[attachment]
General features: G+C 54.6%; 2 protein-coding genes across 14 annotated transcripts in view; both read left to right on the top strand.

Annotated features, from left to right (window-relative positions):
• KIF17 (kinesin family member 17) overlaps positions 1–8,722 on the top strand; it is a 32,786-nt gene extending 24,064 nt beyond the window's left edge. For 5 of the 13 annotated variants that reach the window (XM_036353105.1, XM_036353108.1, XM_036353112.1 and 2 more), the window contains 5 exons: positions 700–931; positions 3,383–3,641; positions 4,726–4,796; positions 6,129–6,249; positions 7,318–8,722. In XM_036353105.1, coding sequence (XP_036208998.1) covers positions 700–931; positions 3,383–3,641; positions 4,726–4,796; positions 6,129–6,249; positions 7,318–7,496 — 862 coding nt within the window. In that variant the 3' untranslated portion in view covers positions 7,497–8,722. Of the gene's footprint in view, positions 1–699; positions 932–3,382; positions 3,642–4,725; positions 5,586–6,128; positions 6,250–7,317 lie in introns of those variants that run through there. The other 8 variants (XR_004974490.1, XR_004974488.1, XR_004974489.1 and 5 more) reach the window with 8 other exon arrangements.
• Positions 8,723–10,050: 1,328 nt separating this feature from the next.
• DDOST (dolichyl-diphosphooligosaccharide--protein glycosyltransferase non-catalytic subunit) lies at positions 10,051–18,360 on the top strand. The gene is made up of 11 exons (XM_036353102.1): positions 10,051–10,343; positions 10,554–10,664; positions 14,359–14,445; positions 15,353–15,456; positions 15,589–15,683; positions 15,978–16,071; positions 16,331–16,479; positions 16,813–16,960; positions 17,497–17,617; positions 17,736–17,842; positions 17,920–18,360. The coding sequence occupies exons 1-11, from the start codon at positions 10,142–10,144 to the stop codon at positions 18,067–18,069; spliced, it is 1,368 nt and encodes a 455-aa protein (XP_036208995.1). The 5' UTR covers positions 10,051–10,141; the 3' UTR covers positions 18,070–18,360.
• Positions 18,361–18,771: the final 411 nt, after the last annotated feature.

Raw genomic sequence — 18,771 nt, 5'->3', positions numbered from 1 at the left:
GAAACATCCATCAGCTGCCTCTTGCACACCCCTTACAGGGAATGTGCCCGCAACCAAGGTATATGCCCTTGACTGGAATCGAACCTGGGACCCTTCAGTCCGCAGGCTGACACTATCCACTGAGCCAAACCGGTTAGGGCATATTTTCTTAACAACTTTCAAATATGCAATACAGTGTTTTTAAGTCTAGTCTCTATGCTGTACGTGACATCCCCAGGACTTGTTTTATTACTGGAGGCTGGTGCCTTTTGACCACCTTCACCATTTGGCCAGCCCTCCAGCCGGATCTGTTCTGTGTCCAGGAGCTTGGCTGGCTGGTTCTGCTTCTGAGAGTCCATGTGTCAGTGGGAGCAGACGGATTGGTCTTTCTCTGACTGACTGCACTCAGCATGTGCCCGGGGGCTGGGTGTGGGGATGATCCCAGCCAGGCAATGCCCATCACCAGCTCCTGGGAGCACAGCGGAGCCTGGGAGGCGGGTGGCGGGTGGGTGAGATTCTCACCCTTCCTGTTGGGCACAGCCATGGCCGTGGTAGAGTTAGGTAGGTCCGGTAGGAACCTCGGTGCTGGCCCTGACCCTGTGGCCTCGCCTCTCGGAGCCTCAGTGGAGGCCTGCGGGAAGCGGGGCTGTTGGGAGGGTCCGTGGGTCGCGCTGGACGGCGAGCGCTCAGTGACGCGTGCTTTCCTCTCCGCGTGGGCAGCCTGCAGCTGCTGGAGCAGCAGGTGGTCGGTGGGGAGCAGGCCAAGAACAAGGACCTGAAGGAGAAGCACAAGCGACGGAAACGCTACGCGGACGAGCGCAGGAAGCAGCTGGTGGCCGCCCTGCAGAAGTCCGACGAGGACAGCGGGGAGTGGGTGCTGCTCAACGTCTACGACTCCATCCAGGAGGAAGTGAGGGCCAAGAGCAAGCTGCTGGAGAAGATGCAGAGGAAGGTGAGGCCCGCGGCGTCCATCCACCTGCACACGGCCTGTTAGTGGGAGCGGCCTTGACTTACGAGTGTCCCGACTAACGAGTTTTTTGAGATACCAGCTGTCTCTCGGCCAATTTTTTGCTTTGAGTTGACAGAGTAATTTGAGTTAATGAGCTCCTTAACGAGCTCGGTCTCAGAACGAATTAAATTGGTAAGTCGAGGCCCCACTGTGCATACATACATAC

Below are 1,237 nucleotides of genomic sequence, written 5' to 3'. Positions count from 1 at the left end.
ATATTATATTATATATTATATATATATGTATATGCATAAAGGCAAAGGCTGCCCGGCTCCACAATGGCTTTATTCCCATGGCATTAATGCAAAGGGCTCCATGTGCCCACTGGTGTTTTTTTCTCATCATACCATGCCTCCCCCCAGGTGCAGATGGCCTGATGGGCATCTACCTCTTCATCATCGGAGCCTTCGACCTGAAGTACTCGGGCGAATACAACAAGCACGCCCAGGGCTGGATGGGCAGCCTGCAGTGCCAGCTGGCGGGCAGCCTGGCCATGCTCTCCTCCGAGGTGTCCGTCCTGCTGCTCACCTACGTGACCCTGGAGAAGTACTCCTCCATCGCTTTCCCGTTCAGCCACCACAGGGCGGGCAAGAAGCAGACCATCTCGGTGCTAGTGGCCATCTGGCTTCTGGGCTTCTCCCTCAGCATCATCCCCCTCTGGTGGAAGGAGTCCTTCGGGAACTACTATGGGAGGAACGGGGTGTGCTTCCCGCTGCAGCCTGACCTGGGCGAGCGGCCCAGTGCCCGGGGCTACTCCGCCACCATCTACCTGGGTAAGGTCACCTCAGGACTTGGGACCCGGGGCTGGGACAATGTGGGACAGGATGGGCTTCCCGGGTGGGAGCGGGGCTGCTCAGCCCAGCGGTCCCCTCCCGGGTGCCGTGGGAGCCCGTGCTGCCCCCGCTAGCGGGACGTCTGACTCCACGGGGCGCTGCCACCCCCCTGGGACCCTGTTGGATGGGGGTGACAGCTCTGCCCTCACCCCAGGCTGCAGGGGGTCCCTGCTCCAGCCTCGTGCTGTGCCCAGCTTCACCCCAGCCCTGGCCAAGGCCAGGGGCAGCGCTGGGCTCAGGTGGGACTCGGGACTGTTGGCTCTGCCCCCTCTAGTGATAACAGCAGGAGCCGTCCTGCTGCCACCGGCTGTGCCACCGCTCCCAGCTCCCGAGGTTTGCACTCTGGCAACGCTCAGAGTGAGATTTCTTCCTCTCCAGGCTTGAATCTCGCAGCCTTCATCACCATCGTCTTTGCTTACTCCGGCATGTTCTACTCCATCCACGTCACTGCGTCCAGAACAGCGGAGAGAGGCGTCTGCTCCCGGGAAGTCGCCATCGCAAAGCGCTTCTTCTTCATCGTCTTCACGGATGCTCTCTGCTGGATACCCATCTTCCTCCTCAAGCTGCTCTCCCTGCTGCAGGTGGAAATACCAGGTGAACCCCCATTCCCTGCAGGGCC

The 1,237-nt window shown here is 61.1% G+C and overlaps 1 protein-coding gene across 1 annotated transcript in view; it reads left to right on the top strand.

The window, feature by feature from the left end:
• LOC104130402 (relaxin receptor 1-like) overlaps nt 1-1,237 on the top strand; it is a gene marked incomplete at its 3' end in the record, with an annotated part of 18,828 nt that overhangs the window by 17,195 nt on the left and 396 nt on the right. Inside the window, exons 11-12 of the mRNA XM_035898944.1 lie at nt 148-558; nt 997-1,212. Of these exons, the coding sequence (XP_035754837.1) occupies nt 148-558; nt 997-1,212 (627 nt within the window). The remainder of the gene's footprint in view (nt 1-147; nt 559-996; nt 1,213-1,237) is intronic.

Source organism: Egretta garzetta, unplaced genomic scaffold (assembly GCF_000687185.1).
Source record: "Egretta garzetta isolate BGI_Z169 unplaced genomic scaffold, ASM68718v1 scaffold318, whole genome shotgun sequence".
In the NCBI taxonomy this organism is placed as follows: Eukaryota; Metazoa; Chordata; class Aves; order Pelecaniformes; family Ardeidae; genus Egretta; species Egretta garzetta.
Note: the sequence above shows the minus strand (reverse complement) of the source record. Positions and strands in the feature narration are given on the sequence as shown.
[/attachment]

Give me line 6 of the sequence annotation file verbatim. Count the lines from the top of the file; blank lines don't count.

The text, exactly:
• Positions 18,361–18,771: the final 411 nt, after the last annotated feature.